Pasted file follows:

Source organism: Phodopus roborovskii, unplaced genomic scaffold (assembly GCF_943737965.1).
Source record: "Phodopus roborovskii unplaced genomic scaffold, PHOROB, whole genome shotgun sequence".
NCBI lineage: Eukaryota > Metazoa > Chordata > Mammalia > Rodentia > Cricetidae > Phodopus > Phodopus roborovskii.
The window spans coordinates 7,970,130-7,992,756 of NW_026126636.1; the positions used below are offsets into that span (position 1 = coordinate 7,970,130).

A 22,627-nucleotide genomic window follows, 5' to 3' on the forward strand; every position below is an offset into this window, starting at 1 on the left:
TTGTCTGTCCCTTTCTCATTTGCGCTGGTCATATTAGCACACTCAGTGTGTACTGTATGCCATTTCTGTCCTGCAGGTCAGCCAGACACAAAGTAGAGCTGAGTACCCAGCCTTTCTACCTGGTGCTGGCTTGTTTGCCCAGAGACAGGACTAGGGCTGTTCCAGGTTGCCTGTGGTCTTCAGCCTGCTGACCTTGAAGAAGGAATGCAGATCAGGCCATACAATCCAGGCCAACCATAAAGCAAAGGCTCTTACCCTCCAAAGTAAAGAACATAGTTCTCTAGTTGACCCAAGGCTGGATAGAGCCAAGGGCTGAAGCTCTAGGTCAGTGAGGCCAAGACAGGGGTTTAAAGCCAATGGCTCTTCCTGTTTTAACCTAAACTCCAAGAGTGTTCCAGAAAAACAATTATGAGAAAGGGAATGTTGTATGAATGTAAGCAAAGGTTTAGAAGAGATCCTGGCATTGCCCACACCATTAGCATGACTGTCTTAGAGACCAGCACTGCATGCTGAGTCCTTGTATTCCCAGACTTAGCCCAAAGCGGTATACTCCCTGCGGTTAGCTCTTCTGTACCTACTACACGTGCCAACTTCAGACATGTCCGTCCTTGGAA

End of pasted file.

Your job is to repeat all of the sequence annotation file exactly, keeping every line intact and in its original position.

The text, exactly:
Source organism: Phodopus roborovskii, unplaced genomic scaffold (assembly GCF_943737965.1).
Source record: "Phodopus roborovskii unplaced genomic scaffold, PHOROB, whole genome shotgun sequence".
NCBI lineage: Eukaryota > Metazoa > Chordata > Mammalia > Rodentia > Cricetidae > Phodopus > Phodopus roborovskii.
The window spans coordinates 7,970,130-7,992,756 of NW_026126636.1; the positions used below are offsets into that span (position 1 = coordinate 7,970,130).

A 22,627-nucleotide genomic window follows, 5' to 3' on the forward strand; every position below is an offset into this window, starting at 1 on the left:
TTGTCTGTCCCTTTCTCATTTGCGCTGGTCATATTAGCACACTCAGTGTGTACTGTATGCCATTTCTGTCCTGCAGGTCAGCCAGACACAAAGTAGAGCTGAGTACCCAGCCTTTCTACCTGGTGCTGGCTTGTTTGCCCAGAGACAGGACTAGGGCTGTTCCAGGTTGCCTGTGGTCTTCAGCCTGCTGACCTTGAAGAAGGAATGCAGATCAGGCCATACAATCCAGGCCAACCATAAAGCAAAGGCTCTTACCCTCCAAAGTAAAGAACATAGTTCTCTAGTTGACCCAAGGCTGGATAGAGCCAAGGGCTGAAGCTCTAGGTCAGTGAGGCCAAGACAGGGGTTTAAAGCCAATGGCTCTTCCTGTTTTAACCTAAACTCCAAGAGTGTTCCAGAAAAACAATTATGAGAAAGGGAATGTTGTATGAATGTAAGCAAAGGTTTAGAAGAGATCCTGGCATTGCCCACACCATTAGCATGACTGTCTTAGAGACCAGCACTGCATGCTGAGTCCTTGTATTCCCAGACTTAGCCCAAAGCGGTATACTCCCTGCGGTTAGCTCTTCTGTACCTACTACACGTGCCAACTTCAGACATGTCCGTCCTTGGAA